Things heat up at CorePower Yoga
Laura Frendling and others hold various yoga poses during a hot power fusion session at CorePower Yoga in Hinsdale. | Dan Luedert~Sun-Times Media
CorePower Yoga opened in May at 34 S. Vine St. in Hinsdale (just west of Grant Square shopping center)
One of 63 CorePower Yoga studios in the country
Yoga classes feature vinyasa yoga, hot yoga, cardio exercises, toning and/or weights for students from beginners to advanced
Curious? Try unlimited yoga classes free for a week
Cost: Pay for a single class ($20) or buy discounted package rates; or a monthly membership, with discounts for students, teachers, and seniors.
Updated: August 27, 2012 1:46AM
Temperatures in the upper 90s are unbearable for most people, but instructors at CorePower Yoga in Hinsdale relish it.
CorePower Yoga, which opened at 34 S. Vine St., over Memorial Day weekend, has yoga classes with various levels of difficulty, length of time and temperatures.
Beginners in vinyasa yoga practice in a “non-heated” room, studio manager Jessica Sharpe said. The room temperature actually is set at about 85 degrees.
“That for us is non-heated,” Sharpe said.
It may seem so, in comparison with the hot yoga classes when the studio is heated to between 103 and 105 degrees.
“I love the heat,” instructor Kelly Rogala said. “I’ve been in yoga for six or seven years. I found CorePower about a year ago and it changed my practice. It’s the heat and the mix of flow and hot postures, (that is) bikram postures and vinyasa flow,” that she finds effective.
Vinyasa yoga movements are synchronized with inhaling and exhaling. Bikram yoga is the sequence of 26 postures developed by Bikram Choudhury, founder of the Yoga College of India, that works every part of the body to maintain optimum health. Bikram yoga is practiced in rooms usually heated to between 95 and 100 degrees.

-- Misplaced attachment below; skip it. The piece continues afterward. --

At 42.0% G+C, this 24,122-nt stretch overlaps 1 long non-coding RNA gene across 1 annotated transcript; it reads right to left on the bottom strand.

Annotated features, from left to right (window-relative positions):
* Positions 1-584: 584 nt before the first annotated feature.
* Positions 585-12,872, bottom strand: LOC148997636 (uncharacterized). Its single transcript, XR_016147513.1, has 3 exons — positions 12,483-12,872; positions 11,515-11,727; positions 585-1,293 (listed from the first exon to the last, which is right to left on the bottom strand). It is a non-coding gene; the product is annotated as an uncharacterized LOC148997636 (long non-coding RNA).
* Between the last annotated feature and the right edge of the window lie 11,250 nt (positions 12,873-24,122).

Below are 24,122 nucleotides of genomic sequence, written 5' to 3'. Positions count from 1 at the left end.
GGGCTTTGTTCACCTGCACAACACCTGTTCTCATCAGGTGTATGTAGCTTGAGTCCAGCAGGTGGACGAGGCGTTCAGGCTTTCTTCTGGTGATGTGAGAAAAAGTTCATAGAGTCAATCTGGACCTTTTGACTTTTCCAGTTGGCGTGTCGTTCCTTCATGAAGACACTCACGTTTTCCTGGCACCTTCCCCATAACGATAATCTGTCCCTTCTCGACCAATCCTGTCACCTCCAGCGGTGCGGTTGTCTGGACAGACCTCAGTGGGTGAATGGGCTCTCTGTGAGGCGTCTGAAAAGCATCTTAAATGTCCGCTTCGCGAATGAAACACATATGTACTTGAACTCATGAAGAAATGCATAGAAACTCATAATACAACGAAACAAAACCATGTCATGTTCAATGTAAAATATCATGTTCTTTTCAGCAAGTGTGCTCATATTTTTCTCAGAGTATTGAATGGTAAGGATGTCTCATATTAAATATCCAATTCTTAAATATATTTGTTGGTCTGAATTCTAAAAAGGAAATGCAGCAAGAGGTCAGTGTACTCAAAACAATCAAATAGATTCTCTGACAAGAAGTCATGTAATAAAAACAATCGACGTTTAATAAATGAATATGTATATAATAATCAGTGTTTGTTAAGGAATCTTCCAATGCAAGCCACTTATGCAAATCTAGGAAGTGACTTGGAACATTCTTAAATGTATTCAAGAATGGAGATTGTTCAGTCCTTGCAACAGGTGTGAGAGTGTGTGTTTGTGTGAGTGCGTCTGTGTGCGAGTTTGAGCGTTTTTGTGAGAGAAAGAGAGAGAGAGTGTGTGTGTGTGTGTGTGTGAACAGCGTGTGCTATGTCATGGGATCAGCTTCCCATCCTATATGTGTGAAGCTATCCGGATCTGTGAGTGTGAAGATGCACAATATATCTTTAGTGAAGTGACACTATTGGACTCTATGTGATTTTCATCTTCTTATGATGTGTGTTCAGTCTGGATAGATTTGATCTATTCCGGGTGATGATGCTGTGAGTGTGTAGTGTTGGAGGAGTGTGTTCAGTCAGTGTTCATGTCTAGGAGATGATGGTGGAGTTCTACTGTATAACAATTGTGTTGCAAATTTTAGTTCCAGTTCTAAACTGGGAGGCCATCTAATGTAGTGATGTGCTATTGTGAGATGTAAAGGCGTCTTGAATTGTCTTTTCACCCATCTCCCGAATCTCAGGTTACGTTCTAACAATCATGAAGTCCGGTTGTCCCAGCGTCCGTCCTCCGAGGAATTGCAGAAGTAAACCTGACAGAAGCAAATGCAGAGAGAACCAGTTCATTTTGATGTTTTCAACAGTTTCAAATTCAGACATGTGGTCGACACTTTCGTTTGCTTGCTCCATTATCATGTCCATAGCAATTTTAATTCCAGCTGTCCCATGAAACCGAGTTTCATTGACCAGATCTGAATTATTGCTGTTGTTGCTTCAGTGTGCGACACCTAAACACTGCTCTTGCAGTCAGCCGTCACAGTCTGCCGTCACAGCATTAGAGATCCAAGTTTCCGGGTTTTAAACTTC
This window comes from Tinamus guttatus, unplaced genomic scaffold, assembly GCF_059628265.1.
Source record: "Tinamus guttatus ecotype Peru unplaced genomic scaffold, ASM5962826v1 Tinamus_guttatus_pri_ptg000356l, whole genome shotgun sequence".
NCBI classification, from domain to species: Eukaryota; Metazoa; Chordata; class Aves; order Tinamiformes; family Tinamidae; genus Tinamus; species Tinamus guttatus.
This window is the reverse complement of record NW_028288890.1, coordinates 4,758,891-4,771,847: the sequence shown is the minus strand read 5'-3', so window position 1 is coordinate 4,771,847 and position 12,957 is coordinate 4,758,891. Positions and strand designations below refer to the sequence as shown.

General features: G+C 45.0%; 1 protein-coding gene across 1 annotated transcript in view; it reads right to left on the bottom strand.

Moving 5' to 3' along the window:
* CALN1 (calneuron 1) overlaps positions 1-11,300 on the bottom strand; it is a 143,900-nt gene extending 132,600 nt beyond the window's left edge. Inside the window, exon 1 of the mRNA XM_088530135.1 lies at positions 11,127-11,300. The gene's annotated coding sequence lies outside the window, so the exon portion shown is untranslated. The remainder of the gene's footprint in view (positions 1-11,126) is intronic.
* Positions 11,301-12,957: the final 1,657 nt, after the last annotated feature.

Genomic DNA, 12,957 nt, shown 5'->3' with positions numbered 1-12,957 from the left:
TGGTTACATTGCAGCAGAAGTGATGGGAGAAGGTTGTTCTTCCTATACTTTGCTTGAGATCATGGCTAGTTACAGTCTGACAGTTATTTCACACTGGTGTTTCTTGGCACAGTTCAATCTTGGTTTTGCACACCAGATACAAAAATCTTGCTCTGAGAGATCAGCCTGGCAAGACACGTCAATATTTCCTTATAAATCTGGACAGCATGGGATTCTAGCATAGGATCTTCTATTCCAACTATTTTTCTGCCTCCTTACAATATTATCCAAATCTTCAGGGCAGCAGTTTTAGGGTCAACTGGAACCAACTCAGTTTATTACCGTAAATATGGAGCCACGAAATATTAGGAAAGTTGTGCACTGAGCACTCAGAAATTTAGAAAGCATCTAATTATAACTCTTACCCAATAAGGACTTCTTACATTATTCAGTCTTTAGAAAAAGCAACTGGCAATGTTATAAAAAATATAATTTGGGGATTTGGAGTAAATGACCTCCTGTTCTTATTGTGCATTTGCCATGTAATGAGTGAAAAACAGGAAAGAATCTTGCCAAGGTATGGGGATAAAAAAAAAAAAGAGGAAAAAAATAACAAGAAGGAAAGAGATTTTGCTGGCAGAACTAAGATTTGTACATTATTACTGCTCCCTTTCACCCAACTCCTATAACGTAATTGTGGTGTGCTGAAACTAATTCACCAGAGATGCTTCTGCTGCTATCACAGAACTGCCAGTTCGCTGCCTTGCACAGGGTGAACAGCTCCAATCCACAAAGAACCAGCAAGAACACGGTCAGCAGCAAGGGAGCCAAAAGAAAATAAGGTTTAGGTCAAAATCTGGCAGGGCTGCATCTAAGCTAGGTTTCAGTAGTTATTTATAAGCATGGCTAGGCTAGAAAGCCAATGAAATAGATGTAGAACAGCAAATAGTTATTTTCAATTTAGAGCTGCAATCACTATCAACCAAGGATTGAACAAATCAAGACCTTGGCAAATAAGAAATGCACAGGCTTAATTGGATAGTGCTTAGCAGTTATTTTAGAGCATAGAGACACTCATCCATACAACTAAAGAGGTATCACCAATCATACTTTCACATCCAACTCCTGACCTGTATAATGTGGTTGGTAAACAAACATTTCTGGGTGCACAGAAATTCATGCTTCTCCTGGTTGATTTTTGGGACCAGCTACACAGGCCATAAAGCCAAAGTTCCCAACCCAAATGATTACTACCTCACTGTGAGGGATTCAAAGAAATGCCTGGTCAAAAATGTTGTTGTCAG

At CorePower Yoga, that would be a studio for level 2 students.
CorePower offers people a chance to try out different classes and determine which is the best fit for them for free. People can try a free week of unlimited yoga.
Hinsdale resident Peggy Callahan took advantage of the offer last week.
“I want to loosen up and get in good shape,” Callahan said.
She tried a hot power fusion class, which the studio explains, “combines the meditative and detoxifying qualities of hot yoga with the intensity of power yoga.” Movements are set to music and designed to strengthen the core and upper body.
“The fact that it is so hot makes it easier because you are able to stretch a little more,” Callahan said.
The high temperatures warm the body and cause profuse sweating.
Sharpe, who became a yoga instructor two years ago, said she had danced her whole life. But the hot power fusion classes presented “an added challenge. I love it,” Sharpe said. “You are not as sore afterward.”
She also likes it “because I’m not spending half the class getting warmed up. You can do more postures right off the bat.”
Some yoga classes combine pilates or cardio workouts on stationary bicycles with side-to-side motion that exercises the oblique muscles.
“We have a wide range of classes and they all complement one another,” Sharpe said.
In an hour-long yoga sculpting class, students use hand weights as they do vinyasa yoga.
“It’s a full body workout,” Sharpe said. “It’s a great class to get your summer body back.”